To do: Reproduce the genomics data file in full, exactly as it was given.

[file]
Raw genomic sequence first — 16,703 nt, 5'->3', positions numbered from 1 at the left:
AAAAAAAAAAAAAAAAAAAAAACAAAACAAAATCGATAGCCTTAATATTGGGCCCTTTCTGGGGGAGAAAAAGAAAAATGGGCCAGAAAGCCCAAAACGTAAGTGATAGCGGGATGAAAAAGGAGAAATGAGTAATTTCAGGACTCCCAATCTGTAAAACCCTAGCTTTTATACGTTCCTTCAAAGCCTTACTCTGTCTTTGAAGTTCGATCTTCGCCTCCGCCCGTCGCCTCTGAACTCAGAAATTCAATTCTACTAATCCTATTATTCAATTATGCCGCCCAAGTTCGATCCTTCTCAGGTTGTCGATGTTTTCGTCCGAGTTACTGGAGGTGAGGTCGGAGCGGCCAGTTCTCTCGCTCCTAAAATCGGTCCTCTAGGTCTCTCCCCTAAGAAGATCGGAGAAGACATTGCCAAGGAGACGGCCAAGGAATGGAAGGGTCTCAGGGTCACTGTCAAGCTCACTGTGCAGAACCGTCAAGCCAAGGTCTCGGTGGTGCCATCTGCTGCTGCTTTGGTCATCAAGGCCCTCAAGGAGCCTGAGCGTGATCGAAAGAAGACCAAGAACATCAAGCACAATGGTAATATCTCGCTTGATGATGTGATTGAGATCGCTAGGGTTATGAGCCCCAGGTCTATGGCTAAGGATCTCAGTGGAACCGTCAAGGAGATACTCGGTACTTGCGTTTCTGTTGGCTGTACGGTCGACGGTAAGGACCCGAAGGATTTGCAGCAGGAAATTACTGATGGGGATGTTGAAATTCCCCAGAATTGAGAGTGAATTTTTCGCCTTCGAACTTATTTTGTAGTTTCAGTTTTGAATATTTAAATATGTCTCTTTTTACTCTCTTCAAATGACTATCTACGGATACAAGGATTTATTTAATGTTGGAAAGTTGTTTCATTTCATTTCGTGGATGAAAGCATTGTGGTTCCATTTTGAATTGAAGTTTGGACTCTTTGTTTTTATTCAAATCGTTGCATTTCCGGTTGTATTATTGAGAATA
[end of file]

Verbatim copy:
Raw genomic sequence first — 16,703 nt, 5'->3', positions numbered from 1 at the left:
AAAAAAAAAAAAAAAAAAAAAACAAAACAAAATCGATAGCCTTAATATTGGGCCCTTTCTGGGGGAGAAAAAGAAAAATGGGCCAGAAAGCCCAAAACGTAAGTGATAGCGGGATGAAAAAGGAGAAATGAGTAATTTCAGGACTCCCAATCTGTAAAACCCTAGCTTTTATACGTTCCTTCAAAGCCTTACTCTGTCTTTGAAGTTCGATCTTCGCCTCCGCCCGTCGCCTCTGAACTCAGAAATTCAATTCTACTAATCCTATTATTCAATTATGCCGCCCAAGTTCGATCCTTCTCAGGTTGTCGATGTTTTCGTCCGAGTTACTGGAGGTGAGGTCGGAGCGGCCAGTTCTCTCGCTCCTAAAATCGGTCCTCTAGGTCTCTCCCCTAAGAAGATCGGAGAAGACATTGCCAAGGAGACGGCCAAGGAATGGAAGGGTCTCAGGGTCACTGTCAAGCTCACTGTGCAGAACCGTCAAGCCAAGGTCTCGGTGGTGCCATCTGCTGCTGCTTTGGTCATCAAGGCCCTCAAGGAGCCTGAGCGTGATCGAAAGAAGACCAAGAACATCAAGCACAATGGTAATATCTCGCTTGATGATGTGATTGAGATCGCTAGGGTTATGAGCCCCAGGTCTATGGCTAAGGATCTCAGTGGAACCGTCAAGGAGATACTCGGTACTTGCGTTTCTGTTGGCTGTACGGTCGACGGTAAGGACCCGAAGGATTTGCAGCAGGAAATTACTGATGGGGATGTTGAAATTCCCCAGAATTGAGAGTGAATTTTTCGCCTTCGAACTTATTTTGTAGTTTCAGTTTTGAATATTTAAATATGTCTCTTTTTACTCTCTTCAAATGACTATCTACGGATACAAGGATTTATTTAATGTTGGAAAGTTGTTTCATTTCATTTCGTGGATGAAAGCATTGTGGTTCCATTTTGAATTGAAGTTTGGACTCTTTGTTTTTATTCAAATCGTTGCATTTCCGGTTGTATTATTGAGAATA